All of us have prayed for things and have been left wondering why God did not answer. Clearly, our prayers don’t all bring about what we ask for. It has been popular to say that God always answers prayer with one of three responses, “Yes,” “No,” or “Not Yet”. But isn’t the reality a little more complicated than that?
Why does one prayer get answered and another is not? Is God’s will the only factor?
In Greg’s book Is God to Blame? he lays out nine variables that influence or affect outcomes to prayer. There is no way to include the full explanation of each, but this provides a basic summary:
1. God’s will. I have argued [in this book and elsewhere] against appealing to God’s will as the only explanation for why prayer is or isn’t answered. Yet God’s will is the most basic variable affecting whether prayers are answered. John says we should be bold in prayer, having confidence that if we ask anything according to his will he hears us (1 John 5:14). …
2. The faith of the person being prayed for. Everywhere Jesus went, multitudes of people were healed and delivered, except in his own hometown. Mark explains why: “he could do no deed of power there, except that he laid his hands on a few sick people and cured them. And he was amazed at their unbelief” (Mark 6:5–6). …
3. The faith the people praying. Many times in the ministry of Jesus the effectiveness of prayer was associated with the faith of the people praying for others, not the faith of those being prayed for. For example, when a group of people took the trouble to dismantle a roof and lower a paralyze friend into an overcrowded room so Jesus could heal him. Luke says that Jesus “saw their faith” and thus healed their friend (Luke 5:20). …
4. Persistence of prayer. A fourth factor in the outcome of prayer is our persistence. We have no reason to think that spiritual work is all that different than physical work, and we know that physical work often takes persistence. Some rocks can be lifted in a minute, but others take hours. So it is in prayer. … (See Luke 11:5-8)
5. The number of people praying. When dealing with an important matter, most people of faith instinctively ask others to pray with them. The assumption is that with more people praying, it’s more likely that this matter will be resolved in accordance with the prayer. The assumption is reasonable. … (See Ephesians 6:19-20; Colossians 4:3–4)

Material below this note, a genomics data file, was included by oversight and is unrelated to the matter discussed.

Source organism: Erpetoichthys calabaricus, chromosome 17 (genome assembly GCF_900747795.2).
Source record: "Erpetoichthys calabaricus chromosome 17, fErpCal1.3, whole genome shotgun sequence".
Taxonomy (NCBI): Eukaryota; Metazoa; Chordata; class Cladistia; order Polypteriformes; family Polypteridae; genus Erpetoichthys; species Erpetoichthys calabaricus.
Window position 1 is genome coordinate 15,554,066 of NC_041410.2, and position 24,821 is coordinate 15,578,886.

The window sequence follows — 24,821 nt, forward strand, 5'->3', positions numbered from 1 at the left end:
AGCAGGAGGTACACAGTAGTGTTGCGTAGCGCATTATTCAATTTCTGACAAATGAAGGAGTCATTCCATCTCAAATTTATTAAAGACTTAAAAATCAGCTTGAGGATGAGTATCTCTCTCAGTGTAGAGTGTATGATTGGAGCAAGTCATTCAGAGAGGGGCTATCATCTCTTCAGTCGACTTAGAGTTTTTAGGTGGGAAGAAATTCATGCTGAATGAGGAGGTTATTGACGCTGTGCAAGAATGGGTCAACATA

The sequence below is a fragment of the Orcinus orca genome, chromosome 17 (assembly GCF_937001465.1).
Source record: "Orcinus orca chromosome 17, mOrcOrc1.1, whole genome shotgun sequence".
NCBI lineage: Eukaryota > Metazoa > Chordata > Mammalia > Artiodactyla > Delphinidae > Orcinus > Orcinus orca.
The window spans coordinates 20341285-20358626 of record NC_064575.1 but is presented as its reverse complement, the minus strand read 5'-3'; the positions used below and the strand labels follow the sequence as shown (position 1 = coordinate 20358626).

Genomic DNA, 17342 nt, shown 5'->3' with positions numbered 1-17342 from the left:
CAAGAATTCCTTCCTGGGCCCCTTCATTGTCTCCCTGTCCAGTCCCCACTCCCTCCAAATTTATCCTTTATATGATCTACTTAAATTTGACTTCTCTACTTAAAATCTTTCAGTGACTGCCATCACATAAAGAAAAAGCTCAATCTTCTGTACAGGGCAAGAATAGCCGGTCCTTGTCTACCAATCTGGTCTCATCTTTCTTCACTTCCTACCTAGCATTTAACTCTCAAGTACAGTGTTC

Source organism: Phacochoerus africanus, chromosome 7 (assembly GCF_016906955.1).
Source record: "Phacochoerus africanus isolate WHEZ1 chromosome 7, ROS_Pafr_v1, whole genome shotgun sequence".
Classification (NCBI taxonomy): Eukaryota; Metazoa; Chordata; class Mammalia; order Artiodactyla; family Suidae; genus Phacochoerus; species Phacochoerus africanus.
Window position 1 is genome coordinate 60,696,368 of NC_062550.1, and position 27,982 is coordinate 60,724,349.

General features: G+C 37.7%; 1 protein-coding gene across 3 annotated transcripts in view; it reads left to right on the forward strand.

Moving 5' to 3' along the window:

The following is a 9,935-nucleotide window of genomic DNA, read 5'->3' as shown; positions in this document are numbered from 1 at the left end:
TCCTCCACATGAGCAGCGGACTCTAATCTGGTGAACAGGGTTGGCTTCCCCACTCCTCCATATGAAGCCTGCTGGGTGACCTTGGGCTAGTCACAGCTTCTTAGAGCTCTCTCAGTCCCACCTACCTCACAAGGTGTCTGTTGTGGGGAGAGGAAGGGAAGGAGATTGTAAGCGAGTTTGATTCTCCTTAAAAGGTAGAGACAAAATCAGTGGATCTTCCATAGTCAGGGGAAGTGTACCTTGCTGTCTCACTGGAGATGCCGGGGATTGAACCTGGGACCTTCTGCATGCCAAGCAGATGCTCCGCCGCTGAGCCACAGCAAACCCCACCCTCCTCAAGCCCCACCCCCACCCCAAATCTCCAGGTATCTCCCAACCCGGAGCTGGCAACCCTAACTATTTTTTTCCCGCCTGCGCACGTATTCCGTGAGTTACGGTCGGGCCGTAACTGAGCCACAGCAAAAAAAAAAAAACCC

6. Human free will. A sixth variable to take into account is the free will of the people we are praying for. For example, we may pray for someone’s salvation, and this will undoubtedly increase the influence of the Holy Spirit in his or her life. But God will not—and given the kind of world he has created, cannot—simply override a person’s free will to answer our prayer. Indeed if God could simply override the free will of people to get them saved, we have every reason to believe everyone would be saved (see one Timothy 2:4–6, 4:10; two Peter 3:9)!
7. Angelic free will. Human beings are not the only agents in the cosmos who possess morally responsible say-so. Spirit agents (referred to in Scripture as angels, gods, demons, principalities, powers, authorities, rulers) also possess free will. Their activity is another variable that influences prayer.… (See Daniel 10:12-13; 1 Thessalonians 2:17–18).
8. The number and strength of spirit agents. There is another variable in the role that spirit agents play in affecting the outcome of our prayer. In the physical world we have no trouble accepting that the number of the forces on either side of a battle is a significant factor in deciding its outcome yet we Westerners customarily ignore this piece of common sense when it comes to thinking about spiritual warfare. … (See Luke 11:24-26)
9. The presence of sin. After suffering a terrible defeat, Joshua and the elders of Israel fell on their faces in prayer to God. But the Lord said to Joshua, “Standup! Why have you fallen on your face? Israel has sinned” (Joshua 7:10–11). What was required in this situation was not prayer but confronting sin. This episode illustrates the principle that in some cases God wants us to do something (e.g., repent or confront sin) before he will hear our prayer. For example, no one would be surprised if God told an abusive husband that prayer for his wife’s love is useless until he stops abusing her!